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Conference addresses CEO self-care

Updated November 28, 2018 - 9:00 am

Accommodating consumers’ growing desire for restoration and well-being, personal wellness is taking center stage at business conferences all across the country. Event organizers who cater to this trend incorporate activities such as meditation and yoga into the scheduled activities.

The Lean Startup Conference, recently held on the Zappos Campus, exemplified this trend by integrating wellness activities throughout the three-day event.

“The culture is shifting,” said Lean Startup Conference Program Chair and Strategist Jenna Elkins about incorporating wellness into conferences. “Conferences can be exhausting. When people travel, they don’t take as good of care of themselves. So building wellness into the day is important.”

In its ninth year, the Lean Startup conference was held in Las Vegas for the first time this year. Attracting 700 people from around the globe, it previously was held in San Francisco.

The Lean Startup conference was co-founded by Eric Ries, author of “The Lean Startup” and “The Startup Way,” and Heather McGough, CEO of Lean Startup Co.

“Lean Startup is a methodology that businesses use in order to build a culture and framework for innovation,” said Lean Startup Co. Director of Business Development Stacy Conlon.

“Airbnb and Uber, who completely disrupted industries use Lean Startup methodology.”

According to Elkins, this year’s Startup Conference was designed around active involvement, scheduling breakout sessions at off-campus locations to have attendees to walk short distances. Elkins said the furthest location required a seven-minute walk.

“It’s really designed to get people out walking and breathing fresh air,” Elkins said about the conference’s overall intention. “It also fosters conversation and networking. I find that some of the best conversations happen during breaks.”

As part of the conference, the morning keynote sessions started with a guided meditation led by Conlon, who is also a certified mindfulness and meditation facilitator. She applied to speak on meditation and mindfulness at the conference in 2015 and has been guiding attendees every year since. She joined the company as director of business development later that same year.

“Lean Startup is really about a mindset and a new way of working,” Conlon said about why meditation and mindfulness is important to the conference. “It requires us to completely change the way we used to think, and as humans we’re not wired to change very easily. Having something like meditation and mindfulness can help get you open to working in this new way.”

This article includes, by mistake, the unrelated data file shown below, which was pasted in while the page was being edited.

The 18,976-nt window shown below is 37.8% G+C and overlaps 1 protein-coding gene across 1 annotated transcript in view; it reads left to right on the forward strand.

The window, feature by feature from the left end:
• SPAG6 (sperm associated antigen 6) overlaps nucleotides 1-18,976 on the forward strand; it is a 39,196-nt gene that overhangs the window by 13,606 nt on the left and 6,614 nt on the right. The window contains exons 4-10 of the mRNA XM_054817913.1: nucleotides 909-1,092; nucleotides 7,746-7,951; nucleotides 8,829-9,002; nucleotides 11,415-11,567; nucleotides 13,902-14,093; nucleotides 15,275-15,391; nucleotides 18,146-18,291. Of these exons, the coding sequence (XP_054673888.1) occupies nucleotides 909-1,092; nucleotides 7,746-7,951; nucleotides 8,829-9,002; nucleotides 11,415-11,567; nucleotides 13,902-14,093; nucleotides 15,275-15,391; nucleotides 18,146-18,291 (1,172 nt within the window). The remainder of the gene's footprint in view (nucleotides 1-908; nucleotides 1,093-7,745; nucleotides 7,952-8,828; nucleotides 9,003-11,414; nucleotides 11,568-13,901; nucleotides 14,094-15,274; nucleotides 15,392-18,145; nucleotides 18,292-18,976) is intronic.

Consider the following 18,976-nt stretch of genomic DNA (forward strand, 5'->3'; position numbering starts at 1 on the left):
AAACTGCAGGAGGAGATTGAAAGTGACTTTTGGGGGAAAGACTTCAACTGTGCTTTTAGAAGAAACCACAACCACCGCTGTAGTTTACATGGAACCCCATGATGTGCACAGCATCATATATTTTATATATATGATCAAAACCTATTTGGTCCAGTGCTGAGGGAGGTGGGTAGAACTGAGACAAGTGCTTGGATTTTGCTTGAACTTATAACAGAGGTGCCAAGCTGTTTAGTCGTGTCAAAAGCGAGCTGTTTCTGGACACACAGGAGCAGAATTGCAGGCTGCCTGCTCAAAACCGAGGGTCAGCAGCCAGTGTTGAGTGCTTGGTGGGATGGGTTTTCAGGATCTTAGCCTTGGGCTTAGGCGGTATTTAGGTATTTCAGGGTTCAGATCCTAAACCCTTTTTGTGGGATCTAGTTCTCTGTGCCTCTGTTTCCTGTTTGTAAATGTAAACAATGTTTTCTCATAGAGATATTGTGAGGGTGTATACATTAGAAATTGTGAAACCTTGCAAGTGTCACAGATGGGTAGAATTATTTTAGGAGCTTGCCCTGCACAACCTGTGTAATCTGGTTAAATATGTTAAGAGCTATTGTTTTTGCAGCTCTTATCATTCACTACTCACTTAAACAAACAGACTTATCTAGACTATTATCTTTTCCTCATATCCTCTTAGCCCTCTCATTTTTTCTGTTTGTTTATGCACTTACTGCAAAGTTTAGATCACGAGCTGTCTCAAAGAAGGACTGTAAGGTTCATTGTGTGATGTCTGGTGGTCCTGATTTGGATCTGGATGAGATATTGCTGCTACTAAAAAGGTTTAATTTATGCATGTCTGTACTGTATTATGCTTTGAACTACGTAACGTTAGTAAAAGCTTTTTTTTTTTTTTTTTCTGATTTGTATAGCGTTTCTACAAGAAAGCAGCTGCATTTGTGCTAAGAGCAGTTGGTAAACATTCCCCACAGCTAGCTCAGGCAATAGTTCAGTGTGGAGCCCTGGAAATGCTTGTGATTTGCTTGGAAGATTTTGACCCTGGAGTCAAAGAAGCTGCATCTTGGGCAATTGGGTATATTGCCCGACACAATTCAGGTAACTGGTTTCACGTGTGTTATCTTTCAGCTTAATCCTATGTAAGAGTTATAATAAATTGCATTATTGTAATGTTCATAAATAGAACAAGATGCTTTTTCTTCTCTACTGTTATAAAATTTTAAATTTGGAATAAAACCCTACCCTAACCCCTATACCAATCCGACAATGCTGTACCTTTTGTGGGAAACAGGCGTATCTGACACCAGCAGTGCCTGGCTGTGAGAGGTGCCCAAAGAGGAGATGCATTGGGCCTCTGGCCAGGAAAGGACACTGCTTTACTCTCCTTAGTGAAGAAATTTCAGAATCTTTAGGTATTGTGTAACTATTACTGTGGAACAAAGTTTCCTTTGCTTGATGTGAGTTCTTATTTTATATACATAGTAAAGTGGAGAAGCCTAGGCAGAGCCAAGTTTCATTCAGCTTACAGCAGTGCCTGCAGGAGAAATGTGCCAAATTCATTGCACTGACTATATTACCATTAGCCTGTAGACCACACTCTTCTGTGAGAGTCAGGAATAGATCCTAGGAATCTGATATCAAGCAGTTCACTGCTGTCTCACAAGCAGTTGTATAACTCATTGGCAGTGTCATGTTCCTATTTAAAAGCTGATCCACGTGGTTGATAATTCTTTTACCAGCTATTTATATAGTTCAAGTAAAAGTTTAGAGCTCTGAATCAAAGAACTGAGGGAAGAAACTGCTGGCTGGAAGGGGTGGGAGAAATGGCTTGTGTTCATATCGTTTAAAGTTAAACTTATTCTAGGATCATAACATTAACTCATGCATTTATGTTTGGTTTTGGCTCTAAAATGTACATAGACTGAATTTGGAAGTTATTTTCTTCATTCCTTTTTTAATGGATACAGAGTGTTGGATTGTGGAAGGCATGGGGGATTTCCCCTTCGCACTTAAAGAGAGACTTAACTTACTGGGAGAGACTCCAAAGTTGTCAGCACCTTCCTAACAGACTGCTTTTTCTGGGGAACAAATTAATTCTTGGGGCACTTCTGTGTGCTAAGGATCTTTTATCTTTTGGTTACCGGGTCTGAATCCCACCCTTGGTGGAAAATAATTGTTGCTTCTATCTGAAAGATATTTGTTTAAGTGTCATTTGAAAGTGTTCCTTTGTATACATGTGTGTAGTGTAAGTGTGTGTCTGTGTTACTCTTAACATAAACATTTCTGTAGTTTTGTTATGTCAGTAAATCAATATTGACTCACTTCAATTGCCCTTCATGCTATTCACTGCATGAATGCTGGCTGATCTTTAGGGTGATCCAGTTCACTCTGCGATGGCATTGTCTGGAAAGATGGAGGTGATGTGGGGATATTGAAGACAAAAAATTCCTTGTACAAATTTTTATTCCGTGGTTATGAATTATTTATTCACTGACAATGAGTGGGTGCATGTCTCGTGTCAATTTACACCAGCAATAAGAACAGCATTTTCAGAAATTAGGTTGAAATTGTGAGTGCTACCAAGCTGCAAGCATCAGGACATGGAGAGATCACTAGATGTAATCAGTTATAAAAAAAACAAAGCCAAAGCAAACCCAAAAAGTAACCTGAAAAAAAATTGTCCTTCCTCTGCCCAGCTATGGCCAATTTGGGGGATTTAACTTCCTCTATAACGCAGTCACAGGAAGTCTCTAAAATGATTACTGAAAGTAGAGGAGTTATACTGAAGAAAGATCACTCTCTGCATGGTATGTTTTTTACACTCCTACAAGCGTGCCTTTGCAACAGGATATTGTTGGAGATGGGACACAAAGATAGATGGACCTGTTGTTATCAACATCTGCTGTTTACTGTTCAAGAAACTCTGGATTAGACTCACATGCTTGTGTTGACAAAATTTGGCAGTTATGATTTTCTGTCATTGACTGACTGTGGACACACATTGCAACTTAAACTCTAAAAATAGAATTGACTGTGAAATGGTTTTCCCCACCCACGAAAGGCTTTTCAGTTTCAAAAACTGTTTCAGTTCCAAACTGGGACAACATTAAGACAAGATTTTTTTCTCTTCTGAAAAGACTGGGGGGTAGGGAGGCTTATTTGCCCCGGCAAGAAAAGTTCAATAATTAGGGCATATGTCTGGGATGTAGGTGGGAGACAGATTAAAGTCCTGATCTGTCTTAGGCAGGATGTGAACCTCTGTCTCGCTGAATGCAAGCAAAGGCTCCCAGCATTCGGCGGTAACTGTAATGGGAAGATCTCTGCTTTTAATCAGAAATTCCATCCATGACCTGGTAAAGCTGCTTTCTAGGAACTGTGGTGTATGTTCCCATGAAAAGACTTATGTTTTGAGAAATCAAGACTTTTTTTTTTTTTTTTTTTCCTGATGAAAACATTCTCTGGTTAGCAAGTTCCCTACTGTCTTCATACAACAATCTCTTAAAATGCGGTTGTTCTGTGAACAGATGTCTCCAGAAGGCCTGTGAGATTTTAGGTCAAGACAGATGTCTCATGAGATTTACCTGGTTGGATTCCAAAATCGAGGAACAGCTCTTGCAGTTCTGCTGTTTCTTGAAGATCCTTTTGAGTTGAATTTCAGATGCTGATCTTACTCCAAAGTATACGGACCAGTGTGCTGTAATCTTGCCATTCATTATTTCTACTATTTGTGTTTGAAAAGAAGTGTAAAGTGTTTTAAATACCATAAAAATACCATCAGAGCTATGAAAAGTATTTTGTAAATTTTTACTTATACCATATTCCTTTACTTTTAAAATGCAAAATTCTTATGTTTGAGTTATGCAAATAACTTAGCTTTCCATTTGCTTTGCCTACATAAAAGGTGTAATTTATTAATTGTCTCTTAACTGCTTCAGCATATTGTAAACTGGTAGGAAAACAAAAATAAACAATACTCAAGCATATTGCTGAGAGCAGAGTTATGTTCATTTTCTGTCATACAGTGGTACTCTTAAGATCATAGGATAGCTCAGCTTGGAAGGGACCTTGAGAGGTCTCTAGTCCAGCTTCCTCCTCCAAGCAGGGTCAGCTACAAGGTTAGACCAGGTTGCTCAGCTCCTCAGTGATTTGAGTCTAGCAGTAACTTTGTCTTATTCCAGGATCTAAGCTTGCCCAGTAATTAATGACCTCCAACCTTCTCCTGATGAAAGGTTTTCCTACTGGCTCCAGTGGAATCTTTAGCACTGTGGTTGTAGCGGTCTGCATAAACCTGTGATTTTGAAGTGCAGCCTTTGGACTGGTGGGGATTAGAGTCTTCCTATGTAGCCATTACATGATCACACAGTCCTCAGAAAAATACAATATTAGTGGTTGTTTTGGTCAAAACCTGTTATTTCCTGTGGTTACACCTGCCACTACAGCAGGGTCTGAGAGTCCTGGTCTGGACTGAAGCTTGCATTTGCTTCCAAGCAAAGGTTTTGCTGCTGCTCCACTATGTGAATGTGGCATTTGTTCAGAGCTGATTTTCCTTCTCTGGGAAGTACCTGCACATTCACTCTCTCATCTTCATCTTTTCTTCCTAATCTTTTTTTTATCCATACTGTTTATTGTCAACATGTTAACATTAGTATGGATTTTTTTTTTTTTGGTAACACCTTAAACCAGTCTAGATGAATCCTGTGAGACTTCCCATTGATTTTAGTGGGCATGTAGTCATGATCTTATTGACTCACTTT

Following Conlon’s guided session, she detailed overall benefits of incorporating mindfulness into a daily routine. The benefits she discussed include stress reduction, increased innovation and creativity, improved sleep and new neural pathways.

Conlon’s vision is to educate and motivate conference participants on the importance of a daily meditation practice in the hope attendees will continue after the conference.

“This is a gift I can share with others,” Conlon said, who’s been practicing yoga and meditation for over 20 years. “Inspiring them to take one small step in a direction towards their own happiness.”

On Thursday morning, some of the attendees participated in a 2-mile fun run through the streets of downtown Las Vegas. This was the first time a fun run was offered at the conference.

“Some participants did four or five miles,” said Lean Startup Executive Producer Heather Wilson. “They wanted to keep going.”

Friday afternoon a panel of women founders discussed “Taking Care of Business AND You: The Human Side of Being a Founder.” The session was facilitated by Intuit Senior Manager Kara DeFrias. Frias also served as UX director for vice president Joe Biden during the Obama administration. More than 80 people attended the workshop, learning the art of self-care and discussing questions such as how to build a support system, setting up for success from the beginning and digital self-care.

“As a founder and entrepreneur, it’s so easy to get burned out and stressed,” Conlon said. “So this is the human side. How we can take care of ourselves as entrepreneurial thinkers.”

Attendees took to social media providing numerous positive posts about the wellness sessions.

“Every year people come up to me,” Conlon said. “I find the response really positive.”

Elkins saw the wellness shift about five years ago while organizing conferences for the health care industry, prior to her joining Lean Startup in July. During those conferences, she integrated activities such as yoga, wellness competitions, infinity groups and fitness areas that she hopes to incorporate at future Lean Startup conferences.

“There is so much possibility for next year,” Elkins said. “Both in the mental and physical health aspects of the conference.”

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